Shouldn't this be.......
down the side with the other ads?
Evidence from users in the real world shows that for large workloads, the mainframe offers power, security, administration licensing and management benefits – but, in an x86 world, many IT departments simply don’t consider running their Linux apps on anything but traditional servers. IBM’s system z platform offers the …
Hmm, there's something for Hyper-V and a couple of articles from EMC world on the front page at the moment. So while this is obviously a promotion for IBM, and no attempt is made to hide it, it's not singled out.
As long as there's balance, I can't see anything wrong with that.
Intel is under pressure, not only from IBM's Z-series and Power systems, but more pertinently from ARM. I expect they'll fight back, but until then the competition are going to make the most of it.
There's definitely advantages to having a whole bunch of CPUs and shared memory connected together with a speed that a pile of PCs isn't going to get anywhere near. I could think of one big example outside of finance: MMO servers. I'm sure CCP must have all kinds of fun synchronising everything with a SQL server box and whatever else is in their Carbon cluster. One or two big boxes could probably run that whole game.
And now, amusingly enough, time to shut the browser down and toddle off to the final exam for the Mainframe Computing module. Fingers crossed.
"...There's definitely advantages to having a whole bunch of CPUs and shared memory connected together with a speed that a pile of PCs isn't going to get anywhere near. ..."
Uhm, did you miss that IBM Mainframes have really slow cpus? A high end 8-socket x86 server has similar or more computing power than the biggest IBM Mainframe with 24 cpus.
Sure, IBM claim they can virtualize 1.500 of the x86 servers on a Mainframe. But if you dig a bit, it turns out that IBM assumes all x86 servers being idle at a few percent, and the Mainframe is 100% loaded. In fact, you can emulate a IBM Mainframe on a laptop using open source "TurboHercules", which allows me to fire up five idling Mainframes on my laptop. But do I claim that my laptop can virtualize five IBM Mainframes? Hell no.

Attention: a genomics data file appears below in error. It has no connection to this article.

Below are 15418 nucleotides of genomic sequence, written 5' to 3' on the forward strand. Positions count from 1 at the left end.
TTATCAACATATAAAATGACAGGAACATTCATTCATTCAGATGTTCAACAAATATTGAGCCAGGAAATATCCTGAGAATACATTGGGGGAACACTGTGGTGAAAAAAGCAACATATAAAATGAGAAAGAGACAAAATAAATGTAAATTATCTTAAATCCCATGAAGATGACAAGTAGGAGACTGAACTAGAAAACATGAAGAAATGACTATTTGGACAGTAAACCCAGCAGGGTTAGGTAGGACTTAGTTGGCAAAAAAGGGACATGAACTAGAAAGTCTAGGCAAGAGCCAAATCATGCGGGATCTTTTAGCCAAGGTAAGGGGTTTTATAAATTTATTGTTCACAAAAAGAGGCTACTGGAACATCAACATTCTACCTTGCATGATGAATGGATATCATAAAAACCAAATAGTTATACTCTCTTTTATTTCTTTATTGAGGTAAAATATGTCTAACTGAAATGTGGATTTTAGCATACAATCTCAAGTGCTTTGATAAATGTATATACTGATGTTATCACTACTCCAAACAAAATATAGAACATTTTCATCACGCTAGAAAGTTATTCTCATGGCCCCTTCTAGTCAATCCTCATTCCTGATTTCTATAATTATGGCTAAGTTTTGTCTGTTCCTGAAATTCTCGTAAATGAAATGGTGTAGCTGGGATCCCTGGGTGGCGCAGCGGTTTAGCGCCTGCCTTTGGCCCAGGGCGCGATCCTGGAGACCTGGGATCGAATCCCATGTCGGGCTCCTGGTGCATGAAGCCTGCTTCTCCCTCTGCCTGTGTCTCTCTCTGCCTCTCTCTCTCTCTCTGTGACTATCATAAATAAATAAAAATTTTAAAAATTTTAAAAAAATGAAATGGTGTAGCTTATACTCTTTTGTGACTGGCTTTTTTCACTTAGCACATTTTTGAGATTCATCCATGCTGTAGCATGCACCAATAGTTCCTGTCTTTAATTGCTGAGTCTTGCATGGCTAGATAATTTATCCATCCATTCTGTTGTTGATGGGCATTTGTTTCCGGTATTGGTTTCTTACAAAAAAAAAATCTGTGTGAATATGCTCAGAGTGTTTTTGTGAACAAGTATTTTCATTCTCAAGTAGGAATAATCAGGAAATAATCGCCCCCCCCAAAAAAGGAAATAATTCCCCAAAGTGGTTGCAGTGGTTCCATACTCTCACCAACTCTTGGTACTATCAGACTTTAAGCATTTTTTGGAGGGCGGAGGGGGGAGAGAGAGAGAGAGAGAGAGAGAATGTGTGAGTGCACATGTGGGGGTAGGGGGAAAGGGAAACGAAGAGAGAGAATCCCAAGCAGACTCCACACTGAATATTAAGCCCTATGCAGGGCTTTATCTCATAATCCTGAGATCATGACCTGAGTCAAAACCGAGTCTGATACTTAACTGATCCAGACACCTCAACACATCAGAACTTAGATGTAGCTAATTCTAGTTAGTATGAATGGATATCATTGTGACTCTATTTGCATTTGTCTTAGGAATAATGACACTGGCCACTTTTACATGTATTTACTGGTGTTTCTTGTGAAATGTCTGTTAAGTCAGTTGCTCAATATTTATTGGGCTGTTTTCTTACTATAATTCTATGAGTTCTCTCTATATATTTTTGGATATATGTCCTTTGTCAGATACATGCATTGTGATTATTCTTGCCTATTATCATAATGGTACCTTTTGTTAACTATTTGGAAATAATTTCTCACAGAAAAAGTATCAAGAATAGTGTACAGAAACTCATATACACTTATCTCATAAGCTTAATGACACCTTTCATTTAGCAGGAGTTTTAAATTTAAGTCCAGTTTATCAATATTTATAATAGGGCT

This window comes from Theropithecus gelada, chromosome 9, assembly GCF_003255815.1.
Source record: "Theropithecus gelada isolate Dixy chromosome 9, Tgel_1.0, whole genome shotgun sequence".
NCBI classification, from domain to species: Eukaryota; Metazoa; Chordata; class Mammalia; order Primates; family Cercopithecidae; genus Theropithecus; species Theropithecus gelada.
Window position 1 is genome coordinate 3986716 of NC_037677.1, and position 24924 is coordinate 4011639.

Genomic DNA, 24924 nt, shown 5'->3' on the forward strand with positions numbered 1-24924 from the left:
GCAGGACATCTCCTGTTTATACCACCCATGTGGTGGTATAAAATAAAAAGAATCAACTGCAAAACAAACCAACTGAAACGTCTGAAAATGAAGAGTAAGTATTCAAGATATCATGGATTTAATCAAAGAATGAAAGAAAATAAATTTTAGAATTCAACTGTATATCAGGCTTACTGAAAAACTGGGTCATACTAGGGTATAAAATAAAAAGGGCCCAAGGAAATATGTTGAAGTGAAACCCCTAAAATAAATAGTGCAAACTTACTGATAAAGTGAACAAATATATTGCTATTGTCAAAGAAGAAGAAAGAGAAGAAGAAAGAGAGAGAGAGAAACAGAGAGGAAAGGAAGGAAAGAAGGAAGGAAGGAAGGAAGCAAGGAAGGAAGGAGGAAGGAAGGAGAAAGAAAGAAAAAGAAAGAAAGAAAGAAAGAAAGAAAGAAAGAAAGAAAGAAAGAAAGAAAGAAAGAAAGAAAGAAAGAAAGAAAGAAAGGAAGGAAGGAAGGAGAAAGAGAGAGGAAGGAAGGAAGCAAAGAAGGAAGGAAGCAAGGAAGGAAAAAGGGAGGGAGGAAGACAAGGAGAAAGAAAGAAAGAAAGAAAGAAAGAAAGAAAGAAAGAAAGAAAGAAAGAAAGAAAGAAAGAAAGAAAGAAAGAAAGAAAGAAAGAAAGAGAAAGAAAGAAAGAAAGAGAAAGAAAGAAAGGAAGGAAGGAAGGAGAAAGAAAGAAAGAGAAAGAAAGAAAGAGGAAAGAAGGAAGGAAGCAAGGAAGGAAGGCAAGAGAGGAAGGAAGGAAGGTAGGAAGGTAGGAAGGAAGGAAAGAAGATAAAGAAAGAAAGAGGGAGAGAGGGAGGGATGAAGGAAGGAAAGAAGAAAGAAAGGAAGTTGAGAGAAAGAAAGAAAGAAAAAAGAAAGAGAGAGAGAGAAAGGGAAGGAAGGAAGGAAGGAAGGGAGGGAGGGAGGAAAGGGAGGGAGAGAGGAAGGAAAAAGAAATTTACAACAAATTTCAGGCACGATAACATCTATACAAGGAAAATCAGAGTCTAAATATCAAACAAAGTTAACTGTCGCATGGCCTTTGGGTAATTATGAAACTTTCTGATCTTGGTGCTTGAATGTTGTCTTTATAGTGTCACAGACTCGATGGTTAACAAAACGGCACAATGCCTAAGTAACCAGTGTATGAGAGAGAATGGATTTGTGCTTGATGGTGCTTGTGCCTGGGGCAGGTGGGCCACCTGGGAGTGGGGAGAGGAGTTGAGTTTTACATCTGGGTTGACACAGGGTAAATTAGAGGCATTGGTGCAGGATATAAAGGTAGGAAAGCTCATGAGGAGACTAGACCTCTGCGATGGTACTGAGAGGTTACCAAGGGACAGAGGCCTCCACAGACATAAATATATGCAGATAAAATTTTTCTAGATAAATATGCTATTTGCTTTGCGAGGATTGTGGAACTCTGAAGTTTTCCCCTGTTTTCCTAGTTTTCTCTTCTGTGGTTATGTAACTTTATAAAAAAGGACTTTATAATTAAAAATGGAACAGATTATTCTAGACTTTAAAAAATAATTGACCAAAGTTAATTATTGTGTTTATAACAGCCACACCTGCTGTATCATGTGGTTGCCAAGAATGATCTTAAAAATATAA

The same thing when Microsoft claimed that Linux is more expensive than Windows. After I dug a bit, it turned out that MS assumes Linux is running on a small Mainframe costing $1 million, and Windows is running on a PC. No wonder that MS concluded that Linux has worse TCO than Windows.
BTW, IBM does the same trick when they claim that a POWER7 server can virtualize loads of x86 servers: all x86 servers are old, like 1GHz 256MB RAM PCs, and they all idle.
Here is the "worlds fastest cpu", according to IBM:
Which is actually dog slow in comparison to x86.
Here is a developer that ported Linux to IBM Mainframes so he could compare Linux workloads on x86 and on Mainframes. He concluded that 1 MIPS == 4MHz x86.
So a 10.000 MIPS Mainframe equals 40 GHz x86. But a 10 core x86 running at 2GHz, gives 20 GHz. Thus, a small 10.000 MIPS Mainframe compares to two x86 cpus with 10 cores.
I was told something by the owner of a business I worked for in the 80's and that I've heard echoed a few other times over the years: It really irks business people that they have to deal with all these different OSs on all these different platforms. Why can't there be just one OS that runs on them all?
Knowing IBM's commitment to bending technology to business needs, I wonder why they haven't jumped all over that.
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